Wait a minute, where did the Hawks' season go?
Chicago Blackhawks' Corey Crawford saves a shot by Vancouver Canucks' Alexandre Burrows in 3rd period during Stanley Cup Playoffs' Round 1 Game 7 at Rogers Arena in Vancouver, British Columbia. (Scott Strazzante, Chicago Tribune / April 26, 2011)
How could it be over?
How could the Blackhawks not complete the miracle? They had gallantly fought back from a seemingly impossible three-games-to-none deficit. They had to win Game 7 after that. After coming back three times in Game 6 before winning it in overtime. After Jonathan Toews had scored an impossible shorthanded goal from his stomach to tie Game 7 with less than two minutes remaining in the season.
The Hawks had everything their way. They had a shaken opponent they had sent home the last two springs. They had a goalie they were torturing for a third straight year. They had the momentum of Capt. Serious’ first goal of the series.
And then Chris Campoli gave it away in overtime.
To be fair, the Hawks' defenseman had played well this series, but he’ll be remembered for not clearing the puck that Alexandre Burrows stole inside the blue line and promptly drilled over Corey Crawford’s right shoulder for the winner at 5:22 of the first overtime to end the Hawks’ season.
How could it be over? How could it be over like that?
Crawford deserved better. Crawford deserved a second round. He was the Hawks’ best player all series. He was flat unbelievable. Crawford positively stoned Christopher Higgins and Mason Raymond in the second period. But that was nothing compared to what he did in the third.
For starters, he faced a penalty shot in the first minute, but deftly denying Burrows to the stick side. Later in the period, Crawford made three outstanding stops in a row, the last a brilliant glove save on Ryan Kesler, who faced a yawning net with less than five minutes to go.
As resilient as the Hawks had been, it was impossible to imagine coming back if Kesler had converted. After all, they hadn’t scored all night and would’ve had to do it twice against a goalie and a team that was playing with confidence and skill not seen for more than a week.
In all, the rookie netminder made 34 saves in regulation to give Toews the chance to be a hero with a goal that might’ve turned out to be as important as Patrick Kane’s shorty in Game 5 against Nashville in last year’s first round.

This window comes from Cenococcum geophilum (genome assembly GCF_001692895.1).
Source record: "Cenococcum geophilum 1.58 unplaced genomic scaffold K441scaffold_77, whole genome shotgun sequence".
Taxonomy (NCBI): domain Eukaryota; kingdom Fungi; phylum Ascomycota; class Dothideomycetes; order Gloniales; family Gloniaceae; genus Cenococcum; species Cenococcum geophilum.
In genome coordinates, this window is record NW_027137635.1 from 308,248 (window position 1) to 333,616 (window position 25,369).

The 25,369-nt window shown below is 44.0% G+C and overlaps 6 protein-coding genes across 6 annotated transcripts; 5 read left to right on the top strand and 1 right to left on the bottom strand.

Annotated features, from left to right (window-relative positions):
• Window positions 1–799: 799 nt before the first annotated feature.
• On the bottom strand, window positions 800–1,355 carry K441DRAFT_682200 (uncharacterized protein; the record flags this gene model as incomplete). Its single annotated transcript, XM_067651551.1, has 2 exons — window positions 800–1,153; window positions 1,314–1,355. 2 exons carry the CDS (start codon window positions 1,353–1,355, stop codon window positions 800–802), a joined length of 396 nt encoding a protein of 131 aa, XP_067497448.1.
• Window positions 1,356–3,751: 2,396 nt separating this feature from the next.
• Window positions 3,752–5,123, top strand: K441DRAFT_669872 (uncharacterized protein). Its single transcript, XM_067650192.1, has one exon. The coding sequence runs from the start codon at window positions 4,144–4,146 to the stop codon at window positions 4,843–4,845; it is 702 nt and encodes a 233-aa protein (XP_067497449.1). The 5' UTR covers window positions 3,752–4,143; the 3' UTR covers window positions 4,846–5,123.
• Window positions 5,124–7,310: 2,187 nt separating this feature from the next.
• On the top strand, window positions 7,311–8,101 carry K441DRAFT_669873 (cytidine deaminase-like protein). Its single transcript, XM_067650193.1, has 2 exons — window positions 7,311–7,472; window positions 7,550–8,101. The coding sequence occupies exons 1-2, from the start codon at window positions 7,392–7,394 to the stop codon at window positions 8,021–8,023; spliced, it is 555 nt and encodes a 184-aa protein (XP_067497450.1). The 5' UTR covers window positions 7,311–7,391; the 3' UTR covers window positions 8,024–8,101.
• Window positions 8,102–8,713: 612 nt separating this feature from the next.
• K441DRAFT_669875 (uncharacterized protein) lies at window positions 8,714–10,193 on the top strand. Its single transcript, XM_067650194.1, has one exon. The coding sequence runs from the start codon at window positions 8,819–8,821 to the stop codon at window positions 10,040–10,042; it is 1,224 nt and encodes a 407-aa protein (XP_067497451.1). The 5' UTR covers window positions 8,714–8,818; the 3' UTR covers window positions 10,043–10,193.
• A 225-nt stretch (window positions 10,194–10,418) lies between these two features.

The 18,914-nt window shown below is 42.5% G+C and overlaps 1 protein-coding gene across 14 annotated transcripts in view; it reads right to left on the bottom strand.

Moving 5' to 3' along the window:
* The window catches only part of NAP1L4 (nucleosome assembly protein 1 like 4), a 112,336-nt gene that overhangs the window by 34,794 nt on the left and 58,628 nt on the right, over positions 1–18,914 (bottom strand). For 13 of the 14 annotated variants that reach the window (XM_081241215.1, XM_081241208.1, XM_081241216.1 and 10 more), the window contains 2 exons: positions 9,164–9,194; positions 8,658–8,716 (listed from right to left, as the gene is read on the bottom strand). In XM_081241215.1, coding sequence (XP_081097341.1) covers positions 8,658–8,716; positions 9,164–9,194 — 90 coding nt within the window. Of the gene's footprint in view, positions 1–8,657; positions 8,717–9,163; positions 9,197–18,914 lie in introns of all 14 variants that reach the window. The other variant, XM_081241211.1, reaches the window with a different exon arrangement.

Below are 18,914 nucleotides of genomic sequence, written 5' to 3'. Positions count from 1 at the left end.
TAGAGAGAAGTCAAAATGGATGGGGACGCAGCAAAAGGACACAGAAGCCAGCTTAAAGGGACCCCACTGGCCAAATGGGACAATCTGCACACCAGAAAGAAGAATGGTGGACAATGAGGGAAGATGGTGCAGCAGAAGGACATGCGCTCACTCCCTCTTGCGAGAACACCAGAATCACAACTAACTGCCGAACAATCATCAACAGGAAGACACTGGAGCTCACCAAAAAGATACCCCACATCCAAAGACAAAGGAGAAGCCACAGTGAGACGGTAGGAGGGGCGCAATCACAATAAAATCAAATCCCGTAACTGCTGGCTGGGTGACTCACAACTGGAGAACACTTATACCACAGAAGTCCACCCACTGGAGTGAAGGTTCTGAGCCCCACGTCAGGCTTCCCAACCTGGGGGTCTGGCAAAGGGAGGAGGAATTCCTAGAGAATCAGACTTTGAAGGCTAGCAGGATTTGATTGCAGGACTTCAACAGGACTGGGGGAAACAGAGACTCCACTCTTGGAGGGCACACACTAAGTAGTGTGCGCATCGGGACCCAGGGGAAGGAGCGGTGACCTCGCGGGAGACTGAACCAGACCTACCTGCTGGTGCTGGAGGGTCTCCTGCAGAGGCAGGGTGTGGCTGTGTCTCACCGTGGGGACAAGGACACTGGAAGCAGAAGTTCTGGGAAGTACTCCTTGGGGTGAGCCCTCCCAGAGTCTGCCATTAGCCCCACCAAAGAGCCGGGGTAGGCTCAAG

But no. The chance to become only the fourth team to win a series after losing the first three games died. The dream of repeating is done.
And not just because of Campoli’s gaffe. A lot of other Hawks can shoulder blame early and late.
For all the great things the Hawks had done to climb back into this series, they came out in an improbable Game 7 and committed one of the worst mistakes an experienced team can make.
They gave up an early goal.
The rule in a raucous opponent’s rink is to survive the first 10 minutes, especially against a team as tight as the Canucks. But the Hawks got caught in a line change and Burrows -- he was everywhere -- buried a nifty backhand centering pass from Ryan Kesler less than three minutes after the opening faceoff.
Not only did the goal put the Hawks down, but it gave a meltdown-prone Vancouver team some freedom from the asphyxiating pressure of it all.
Worse, though, was the blown power play in overtime. How many chances like that could you expect? That man Burrows hooked Duncan Keith in the first minute of OT, and the Hawks were primed to meet history.
But no. They failed. They had a glorious ticket to San Jose, but they failed. Toews slipped the puck to Patrick Sharp alone at the backdoor, maybe the Hawks’ favorite power-play move, but Roberto Luongo said no.
A couple minutes later, pfft. A couple minutes later, Vancouver would party.
The weak-willed Canucks showed character. The demonized Luongo gathered himself to flash his $10 million form. They stood up to the Hawks the way the Hawks had owned them the last two years and the previous three games.
How did that happen?
How could it be over?